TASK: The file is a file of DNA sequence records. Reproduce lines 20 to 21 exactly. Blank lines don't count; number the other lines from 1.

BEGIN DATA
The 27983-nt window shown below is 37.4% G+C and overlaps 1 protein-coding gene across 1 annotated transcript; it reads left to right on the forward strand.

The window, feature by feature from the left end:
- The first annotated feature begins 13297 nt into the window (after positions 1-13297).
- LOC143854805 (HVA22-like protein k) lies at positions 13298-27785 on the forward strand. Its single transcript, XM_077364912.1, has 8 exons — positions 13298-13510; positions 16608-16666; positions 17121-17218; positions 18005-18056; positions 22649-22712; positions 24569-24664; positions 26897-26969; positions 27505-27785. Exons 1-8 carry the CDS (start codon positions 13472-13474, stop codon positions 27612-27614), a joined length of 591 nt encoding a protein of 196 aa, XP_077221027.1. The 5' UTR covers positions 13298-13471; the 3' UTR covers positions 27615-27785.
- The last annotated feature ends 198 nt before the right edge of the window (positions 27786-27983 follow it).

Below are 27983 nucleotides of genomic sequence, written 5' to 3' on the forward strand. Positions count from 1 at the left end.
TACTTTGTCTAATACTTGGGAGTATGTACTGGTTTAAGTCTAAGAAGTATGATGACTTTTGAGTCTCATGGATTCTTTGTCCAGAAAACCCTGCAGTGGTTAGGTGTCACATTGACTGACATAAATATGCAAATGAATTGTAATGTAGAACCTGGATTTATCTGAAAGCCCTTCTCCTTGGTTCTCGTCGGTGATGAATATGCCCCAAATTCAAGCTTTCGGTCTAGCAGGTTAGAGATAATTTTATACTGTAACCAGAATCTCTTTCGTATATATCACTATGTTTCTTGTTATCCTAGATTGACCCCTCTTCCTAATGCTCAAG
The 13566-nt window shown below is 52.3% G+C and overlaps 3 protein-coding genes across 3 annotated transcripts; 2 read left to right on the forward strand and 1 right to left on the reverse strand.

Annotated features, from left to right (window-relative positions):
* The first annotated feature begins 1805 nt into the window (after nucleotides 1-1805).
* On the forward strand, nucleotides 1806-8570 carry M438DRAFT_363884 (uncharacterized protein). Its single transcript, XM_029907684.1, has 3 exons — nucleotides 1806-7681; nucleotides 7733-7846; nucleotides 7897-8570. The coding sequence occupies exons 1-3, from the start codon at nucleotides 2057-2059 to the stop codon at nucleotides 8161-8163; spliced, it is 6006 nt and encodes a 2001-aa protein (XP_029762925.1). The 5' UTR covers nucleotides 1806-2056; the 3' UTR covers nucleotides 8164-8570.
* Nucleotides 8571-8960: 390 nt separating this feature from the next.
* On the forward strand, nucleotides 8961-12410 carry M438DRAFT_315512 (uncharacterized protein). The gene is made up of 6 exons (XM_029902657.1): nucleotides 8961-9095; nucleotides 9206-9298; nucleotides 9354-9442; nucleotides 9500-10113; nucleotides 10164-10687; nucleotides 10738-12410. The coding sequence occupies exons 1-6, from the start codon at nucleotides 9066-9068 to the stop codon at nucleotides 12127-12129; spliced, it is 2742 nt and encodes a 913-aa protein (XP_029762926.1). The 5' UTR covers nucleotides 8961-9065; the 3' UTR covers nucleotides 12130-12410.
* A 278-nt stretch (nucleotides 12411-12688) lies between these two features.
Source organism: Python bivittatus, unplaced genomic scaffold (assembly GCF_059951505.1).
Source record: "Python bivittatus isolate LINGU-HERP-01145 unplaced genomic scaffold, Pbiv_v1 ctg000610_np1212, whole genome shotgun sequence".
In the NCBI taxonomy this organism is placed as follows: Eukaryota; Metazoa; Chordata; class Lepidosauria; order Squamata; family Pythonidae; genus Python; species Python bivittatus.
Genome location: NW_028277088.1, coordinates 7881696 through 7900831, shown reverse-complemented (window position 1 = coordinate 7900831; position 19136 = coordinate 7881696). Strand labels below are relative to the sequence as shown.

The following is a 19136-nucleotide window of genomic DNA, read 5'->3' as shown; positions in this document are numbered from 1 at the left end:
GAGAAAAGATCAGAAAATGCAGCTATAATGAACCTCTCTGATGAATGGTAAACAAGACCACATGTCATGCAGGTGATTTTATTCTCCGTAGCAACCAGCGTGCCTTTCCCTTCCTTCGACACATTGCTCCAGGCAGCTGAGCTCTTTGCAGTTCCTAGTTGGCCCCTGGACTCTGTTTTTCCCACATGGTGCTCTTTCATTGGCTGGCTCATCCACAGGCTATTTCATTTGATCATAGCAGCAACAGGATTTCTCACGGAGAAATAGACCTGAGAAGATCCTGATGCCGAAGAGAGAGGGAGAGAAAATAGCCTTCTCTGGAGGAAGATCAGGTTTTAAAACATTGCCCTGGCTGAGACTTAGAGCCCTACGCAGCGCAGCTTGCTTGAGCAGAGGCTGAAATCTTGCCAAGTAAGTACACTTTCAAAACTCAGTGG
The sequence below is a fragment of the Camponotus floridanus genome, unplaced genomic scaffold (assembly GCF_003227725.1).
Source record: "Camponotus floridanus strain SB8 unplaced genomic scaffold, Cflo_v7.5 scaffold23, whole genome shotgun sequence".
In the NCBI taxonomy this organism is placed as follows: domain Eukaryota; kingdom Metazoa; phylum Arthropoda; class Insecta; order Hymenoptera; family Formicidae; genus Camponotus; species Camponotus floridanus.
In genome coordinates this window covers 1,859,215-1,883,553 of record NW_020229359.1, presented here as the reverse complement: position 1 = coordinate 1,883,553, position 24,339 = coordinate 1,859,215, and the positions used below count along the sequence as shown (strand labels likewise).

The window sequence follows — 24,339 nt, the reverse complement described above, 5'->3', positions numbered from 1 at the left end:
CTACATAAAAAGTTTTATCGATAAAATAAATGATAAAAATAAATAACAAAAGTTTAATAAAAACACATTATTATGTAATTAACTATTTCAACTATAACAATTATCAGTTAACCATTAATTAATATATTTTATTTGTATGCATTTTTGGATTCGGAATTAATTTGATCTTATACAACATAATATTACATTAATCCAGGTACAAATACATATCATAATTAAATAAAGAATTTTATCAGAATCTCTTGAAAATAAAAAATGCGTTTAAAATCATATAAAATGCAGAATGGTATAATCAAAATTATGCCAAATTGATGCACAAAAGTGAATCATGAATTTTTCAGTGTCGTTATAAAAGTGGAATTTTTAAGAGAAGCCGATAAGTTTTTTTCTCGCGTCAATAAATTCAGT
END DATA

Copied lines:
GAGAAAAGATCAGAAAATGCAGCTATAATGAACCTCTCTGATGAATGGTAAACAAGACCACATGTCATGCAGGTGATTTTATTCTCCGTAGCAACCAGCGTGCCTTTCCCTTCCTTCGACACATTGCTCCAGGCAGCTGAGCTCTTTGCAGTTCCTAGTTGGCCCCTGGACTCTGTTTTTCCCACATGGTGCTCTTTCATTGGCTGGCTCATCCACAGGCTATTTCATTTGATCATAGCAGCAACAGGATTTCTCACGGAGAAATAGACCTGAGAAGATCCTGATGCCGAAGAGAGAGGGAGAGAAAATAGCCTTCTCTGGAGGAAGATCAGGTTTTAAAACATTGCCCTGGCTGAGACTTAGAGCCCTACGCAGCGCAGCTTGCTTGAGCAGAGGCTGAAATCTTGCCAAGTAAGTACACTTTCAAAACTCAGTGG
The sequence below is a fragment of the Camponotus floridanus genome, unplaced genomic scaffold (assembly GCF_003227725.1).